Oprah Winfrey has delivered an impassioned speech in her push to elect America's first black female governor, as US Vice President Mike Pence took aim at the star for using her fame to influence politics.
Speaking before the Republican-leaning suburbs of Atlanta, Ms Winfrey urged voters to make history by backing Democratic candidate Stacey Abrams in next week's midterm elections.
Ms Winfrey called Ms Abrams a "changemaker" who represented the values of all Georgians, where Atlanta is the capital city.
"I am here today because Stacey Abrams cares about the things that matter," she said to a mostly female audience.
Ms Abrams, a Yale-educated lawyer who served a decade in the Georgia Legislature, would be the first black female governor in American history.
She's sought the post as an unapologetic liberal trying to draw new voters to the polls and prove that Georgia's growth and diversity make it a legitimate two-party battleground.
She touts her experience working with Republicans as a state legislative leader, but she doesn't back down on her promises to expand Medicaid insurance, prioritise public education and push for tighter gun restrictions.
Ms Winfrey, who rarely makes political endorsements, drew cheers when she said she's a registered independent who was not in Georgia at anyone's request.
"I paid to come here myself, and I approved this message," she said, explaining that she tracked down Ms Abrams' phone number and called her to say she wanted to offer assistance in the final days of the campaign.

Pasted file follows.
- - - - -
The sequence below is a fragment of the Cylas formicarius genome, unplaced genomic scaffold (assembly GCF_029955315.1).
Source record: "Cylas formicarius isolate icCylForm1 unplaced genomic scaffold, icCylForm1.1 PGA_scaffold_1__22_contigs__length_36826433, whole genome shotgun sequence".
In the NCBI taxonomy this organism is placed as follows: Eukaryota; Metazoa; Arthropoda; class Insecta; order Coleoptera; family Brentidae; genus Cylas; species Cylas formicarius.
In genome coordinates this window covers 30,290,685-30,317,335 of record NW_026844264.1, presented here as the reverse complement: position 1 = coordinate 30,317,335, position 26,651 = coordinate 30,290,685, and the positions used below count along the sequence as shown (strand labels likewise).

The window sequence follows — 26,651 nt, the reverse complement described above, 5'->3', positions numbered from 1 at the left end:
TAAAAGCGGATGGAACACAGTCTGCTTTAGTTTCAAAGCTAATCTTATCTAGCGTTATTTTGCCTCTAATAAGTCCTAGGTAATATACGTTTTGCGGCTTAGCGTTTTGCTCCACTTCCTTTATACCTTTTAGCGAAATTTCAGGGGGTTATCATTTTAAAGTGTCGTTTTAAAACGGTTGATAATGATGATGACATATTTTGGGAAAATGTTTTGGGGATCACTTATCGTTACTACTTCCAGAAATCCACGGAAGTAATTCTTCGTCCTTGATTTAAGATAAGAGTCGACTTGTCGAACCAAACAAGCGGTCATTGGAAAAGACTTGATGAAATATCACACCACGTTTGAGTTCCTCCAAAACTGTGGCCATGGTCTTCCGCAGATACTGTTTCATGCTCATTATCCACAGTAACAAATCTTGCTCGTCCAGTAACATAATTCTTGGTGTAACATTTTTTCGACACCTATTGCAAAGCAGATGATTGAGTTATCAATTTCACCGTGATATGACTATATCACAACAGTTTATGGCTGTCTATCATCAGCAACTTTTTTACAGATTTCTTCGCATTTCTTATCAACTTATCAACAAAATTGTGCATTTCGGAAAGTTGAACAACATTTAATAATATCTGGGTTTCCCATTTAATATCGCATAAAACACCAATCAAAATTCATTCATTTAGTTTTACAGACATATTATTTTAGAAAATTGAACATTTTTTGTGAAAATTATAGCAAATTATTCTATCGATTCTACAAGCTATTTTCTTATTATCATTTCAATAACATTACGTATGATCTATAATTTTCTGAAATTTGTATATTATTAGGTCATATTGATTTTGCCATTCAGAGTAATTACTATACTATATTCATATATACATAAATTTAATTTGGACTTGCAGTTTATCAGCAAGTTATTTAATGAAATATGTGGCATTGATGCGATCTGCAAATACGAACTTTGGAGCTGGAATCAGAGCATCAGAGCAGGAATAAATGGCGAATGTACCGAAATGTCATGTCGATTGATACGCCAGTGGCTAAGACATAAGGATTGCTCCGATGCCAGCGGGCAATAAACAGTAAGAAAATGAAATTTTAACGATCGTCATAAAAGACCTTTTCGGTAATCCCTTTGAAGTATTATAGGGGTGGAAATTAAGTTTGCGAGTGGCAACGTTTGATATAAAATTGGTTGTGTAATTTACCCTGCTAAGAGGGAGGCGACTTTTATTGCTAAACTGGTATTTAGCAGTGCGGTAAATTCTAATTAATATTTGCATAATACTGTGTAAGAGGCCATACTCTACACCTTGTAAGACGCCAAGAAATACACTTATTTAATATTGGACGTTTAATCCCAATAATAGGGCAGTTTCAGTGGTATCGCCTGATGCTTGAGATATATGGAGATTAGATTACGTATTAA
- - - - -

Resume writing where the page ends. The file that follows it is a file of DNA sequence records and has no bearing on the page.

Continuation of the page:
She also urged against any reboot of recent speculation that she might run for president in 2020. "I'm not here because I'm making some grandstand for myself. I don't want to run. I'm not testing the waters," she said.
Ms Winfrey blasted attacks on Ms Abrams that she says she saw in her hotel room — Republican ads casts Ms Abrams as "too extreme" and "radical" for Georgia — as "noise" that is "designed to confound you with fear."
"Democracy is not just about our individual rights and concerns and our individual protections," Ms Winfrey said, "but rather it lives and thrives in making sure that everybody is lifted by the community."
After her speech she noted both women were "just two women from Mississippi."
As a black woman, Ms Winfrey noted her kinship to two groups historically denied ballot access in the United States. She recalled generations of black Americans who faced "lynching … oppression … suppression," and declared that "their blood has seeped into my DNA" and forced her to the polls.
She encouraged women of all races — "sisters … not just 'sistahs,"' she joked — to remember that they would have been "just a piece of property" with no ballot barely a century ago.
'THIS AIN'T HOLLYWOOD'
Ms Winfrey's speech came as Vice President Pence stood alongside Ms Abrams' opponent, Brian Kemp, in nearby Dalton, and mocked the billionaire media icon as just another liberal outsider trying to impose on Republican-run Georgia.
"Stacey Abrams is being bankrolled by Hollywood liberals," Mr Pence said.
Pence drew boos from the crowd when he mentioned that "Oprah is in town" and noted that actor Will Ferrell was recently in Georgia for Democrats. "I'd like to remind Stacey and Oprah and Will Ferrell, I'm kind of a big deal, too," Mr Pence said, adding "a message for all Stacey Abrams' liberal friends: This ain't Hollywood. This is Georgia."
Donald Trump, who plans to appear with Mr Kemp later this week told reporters at the White House: "I've always liked Oprah."
"Oprah's good, but the woman that she's supporting is not qualified to be the governor of Georgia by any stretch of the imagination."
More than 1.5 million of the state's almost 7 million registered voters have cast ballots already.